Battle of Ellandun

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Beornwulf's defeat at the Battle of Ellandun marked the end of Mercian dominance

The Battle of Ellandun (also spelled Ellendun) was fought in 825 between the armies of Egbert of Wessex and Beornwulf of Mercia. Although costly to both sides, King Egbert won. The battle effectively brought an end to Mercian supremacy in southern England. It gave Wessex dominance over the remaining Anglo-Saxon kingdoms in the south. A century later the kingdom of Wessex became the kingdom of England.

Background[change | change source]

During the 8th century and early 9th centuries, the kings of Mercia exercised varying degrees of overlordship over the kingdoms of south-eastern England. Some even ruled other kingdoms directly. While Wessex had at times been obliged to recognise the power of Mercian kings there was usually a strong resistance to allowing them to directly rule Wessex.

Beorhtric of Wessex (786–802) had probably received help from Offa of Mercia (757–796) in becoming king of Wessex.[1] In 789 he married Eadburh, Offa's daughter.[2] For the remainder of his rule Wessex was subordinate to Mercia.[2] At the time Beorhtric became king, Egbert was also a claimant. Edgar was exiled for a time from Wessex and spent most of his time at the court of Charlemagne. On the death of Beorhtric Egbert returned and succeeded to the throne. At this time Coenwulf of Mercia (796–821) was king and he concluded a peace treaty with Wessex.

In 815 Egbert invaded Cornwall and brought it under his rule.[3] He allowed sub-kings to rule it for him. Beginning in 825 Egbert began a series of military operations with the intent of increasing his over Wales. At the same time the new king of Mercia, Beornwulf, having had extended his authority over Kent, Essex and Middlesex decided to invade Wessex.[4]

The battle[change | change source]

Egbert was in Cornwall with his army when he received word that the Mercians had invaded Wessex. He led his army back into Wessex and met Beornwulf and his army at Ellendun (now Wroughton south of Swindon).[a][5] In what Frank Stenton called "one of the most decisive battles of Anglo-Saxon history", Egbert defeated Beornwulf.[5] The battle was costly to both sides in loss of life. Henry of Huntingdon said the river ran red with blood.[6] The victory over Mercia shifted the balance of power to Egbert. He was now the most accomplished king in southern England.

Shift in power[change | change source]

Immediately Egbert sent his son Athelwulf with an army to overthrow Baldred, the Mercian sub-king in Kent.[7] As a result, all of Kent, Surrey, Sussex and East Anglia submitted to Egbert.[7] Beornwulf tried to recover East Anglia later the same year and was killed in the attempt.[5] Kent, Surrey and Sussex remained a part of the kingdom of Wessex from this time on.[b] Egbert appointed his son Athelwulf as sub-king of Kent which included all the new territories of Wessex.[7]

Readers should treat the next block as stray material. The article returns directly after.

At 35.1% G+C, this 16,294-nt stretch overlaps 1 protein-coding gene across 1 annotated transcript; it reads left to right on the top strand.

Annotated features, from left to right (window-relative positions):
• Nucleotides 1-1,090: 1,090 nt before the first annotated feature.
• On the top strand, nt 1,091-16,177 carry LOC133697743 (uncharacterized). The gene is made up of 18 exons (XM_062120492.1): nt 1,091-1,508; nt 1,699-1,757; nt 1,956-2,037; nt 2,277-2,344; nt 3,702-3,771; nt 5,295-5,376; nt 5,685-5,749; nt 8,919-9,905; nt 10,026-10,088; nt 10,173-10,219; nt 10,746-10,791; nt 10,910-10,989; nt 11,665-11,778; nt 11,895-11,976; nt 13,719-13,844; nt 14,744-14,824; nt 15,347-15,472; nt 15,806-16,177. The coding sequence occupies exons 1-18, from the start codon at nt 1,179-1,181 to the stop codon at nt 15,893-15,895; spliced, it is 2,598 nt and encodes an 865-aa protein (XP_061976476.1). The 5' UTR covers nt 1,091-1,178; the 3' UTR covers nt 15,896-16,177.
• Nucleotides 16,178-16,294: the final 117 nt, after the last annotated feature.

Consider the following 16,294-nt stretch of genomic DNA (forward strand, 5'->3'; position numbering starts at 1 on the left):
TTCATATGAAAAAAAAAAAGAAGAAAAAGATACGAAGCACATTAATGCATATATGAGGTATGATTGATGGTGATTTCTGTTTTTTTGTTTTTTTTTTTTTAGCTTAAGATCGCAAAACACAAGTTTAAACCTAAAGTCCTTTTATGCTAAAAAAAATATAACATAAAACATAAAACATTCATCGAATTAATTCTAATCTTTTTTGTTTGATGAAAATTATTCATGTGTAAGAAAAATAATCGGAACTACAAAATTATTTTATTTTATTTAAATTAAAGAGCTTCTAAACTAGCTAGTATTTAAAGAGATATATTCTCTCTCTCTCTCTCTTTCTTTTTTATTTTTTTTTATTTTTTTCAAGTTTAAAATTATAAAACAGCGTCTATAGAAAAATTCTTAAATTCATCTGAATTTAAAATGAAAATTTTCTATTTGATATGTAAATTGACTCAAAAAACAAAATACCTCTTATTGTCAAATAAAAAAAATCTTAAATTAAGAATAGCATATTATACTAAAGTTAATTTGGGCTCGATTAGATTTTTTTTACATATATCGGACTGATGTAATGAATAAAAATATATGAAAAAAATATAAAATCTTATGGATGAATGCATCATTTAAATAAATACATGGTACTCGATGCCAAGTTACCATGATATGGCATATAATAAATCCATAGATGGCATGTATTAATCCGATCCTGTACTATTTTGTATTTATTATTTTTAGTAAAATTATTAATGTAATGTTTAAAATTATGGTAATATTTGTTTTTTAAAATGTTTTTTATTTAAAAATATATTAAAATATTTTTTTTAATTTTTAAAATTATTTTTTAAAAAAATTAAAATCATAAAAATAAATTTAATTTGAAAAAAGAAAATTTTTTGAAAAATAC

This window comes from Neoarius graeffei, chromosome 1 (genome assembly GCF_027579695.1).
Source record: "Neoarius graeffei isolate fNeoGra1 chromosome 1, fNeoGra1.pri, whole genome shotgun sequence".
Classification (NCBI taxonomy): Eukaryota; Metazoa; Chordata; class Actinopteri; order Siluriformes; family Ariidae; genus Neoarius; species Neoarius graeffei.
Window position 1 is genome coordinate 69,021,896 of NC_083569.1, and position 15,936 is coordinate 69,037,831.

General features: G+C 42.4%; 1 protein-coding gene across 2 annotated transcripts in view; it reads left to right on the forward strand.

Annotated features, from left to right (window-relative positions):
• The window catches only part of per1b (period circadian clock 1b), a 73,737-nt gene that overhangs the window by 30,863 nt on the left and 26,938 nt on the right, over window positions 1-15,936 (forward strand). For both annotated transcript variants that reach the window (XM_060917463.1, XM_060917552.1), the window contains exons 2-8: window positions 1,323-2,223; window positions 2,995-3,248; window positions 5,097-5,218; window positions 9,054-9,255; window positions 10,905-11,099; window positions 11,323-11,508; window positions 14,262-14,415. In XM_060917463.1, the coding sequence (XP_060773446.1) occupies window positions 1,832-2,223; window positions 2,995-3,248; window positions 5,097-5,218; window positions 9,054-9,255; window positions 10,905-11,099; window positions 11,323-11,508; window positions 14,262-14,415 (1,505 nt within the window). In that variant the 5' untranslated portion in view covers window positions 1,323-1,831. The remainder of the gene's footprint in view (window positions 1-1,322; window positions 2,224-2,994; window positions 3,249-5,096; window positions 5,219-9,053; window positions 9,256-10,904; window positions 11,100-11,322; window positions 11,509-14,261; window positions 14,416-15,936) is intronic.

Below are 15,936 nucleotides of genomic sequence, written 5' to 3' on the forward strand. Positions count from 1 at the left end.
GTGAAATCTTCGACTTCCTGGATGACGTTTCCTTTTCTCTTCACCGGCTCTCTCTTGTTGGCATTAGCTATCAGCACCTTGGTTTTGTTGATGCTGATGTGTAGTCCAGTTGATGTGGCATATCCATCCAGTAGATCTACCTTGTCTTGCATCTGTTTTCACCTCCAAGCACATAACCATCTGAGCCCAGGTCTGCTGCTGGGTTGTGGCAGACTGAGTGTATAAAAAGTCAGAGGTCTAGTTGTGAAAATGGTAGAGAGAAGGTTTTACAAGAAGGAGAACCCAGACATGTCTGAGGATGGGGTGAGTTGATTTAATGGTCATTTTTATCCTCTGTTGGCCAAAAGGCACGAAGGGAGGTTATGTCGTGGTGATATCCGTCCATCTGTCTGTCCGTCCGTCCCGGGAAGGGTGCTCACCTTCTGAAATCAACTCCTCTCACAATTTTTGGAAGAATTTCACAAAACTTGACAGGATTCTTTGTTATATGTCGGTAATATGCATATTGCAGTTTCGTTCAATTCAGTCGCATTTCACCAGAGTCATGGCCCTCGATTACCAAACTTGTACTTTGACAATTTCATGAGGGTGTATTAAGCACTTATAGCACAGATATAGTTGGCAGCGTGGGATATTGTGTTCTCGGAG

In 829 Egbert invaded, then defeated all of Mercia.[7] Wiglaf was exiled. The king of Northumbria submitted to him after the defeat of Mercia. He assumed the title Latin: Rex Merciorum (King of Mercia). This title was also on coins made in the former Mercian port of London.[9] In 830 Wiglaf returned to power in Mercia, but the gains of Kent and southwest England remained with Wessex. Egbert died 4 February 839.[10] He left a territory larger than any other Wessex king since Ine.[11]

Notes[change | change source]

  1. This part of Wessex had been disputed for some time by both Wessex and Mercia[5]
  2. Essex was later lost to the Danes.[8]

References[change | change source]

  1. Barbara Yorke, Kings and Kingdoms of Early Anglo-Saxon England (London: Routledge, 1997), p. 141
  2. 2.0 2.1 Mike Ashley, The Mammoth Book of British Kings and Queens (New york: Carroll & Graf, 1999), p. 312
  3. Mike Ashley, The Mammoth Book of British Kings and Queens (New york: Carroll & Graf, 1999), p. 314
  4. Dictionary of World Biography, Vol. II Middle Ages, eds. Frank N Magill; Alison Aves (Oxford; New York: Routledge, 1998), p. 333
  5. 5.0 5.1 5.2 5.3 Frank Stenton, Anglo-Saxon England (Oxford University Press, 1971), p. 231
  6. George Bond, 'Links between "Beowulf" and Mercian History', Studies in Philology, Vol. 40, No. 4 (Oct., 1943), p. 493
  7. 7.0 7.1 7.2 7.3 Barbara Yorke, Wessex in the early Middle Ages (London; New York: Leicester University Press, 1995), p. 94
  8. Frank Stenton, Anglo-Saxon England (Oxford University Press, 1971), p. 233
  9. Frank Stenton, Anglo-Saxon England (Oxford University Press, 1971), p. 232
  10. Detlev Schwennicke, Europäische Stammtafeln: Stammtafeln zur Geschichte der Europäischen Staaten, Neue Folge, Band II (Marburg, Germany: J. A. Stargardt, 1984), Tafel 78
  11. Frank Stenton, Anglo-Saxon England (Oxford University Press, 1971), p. 235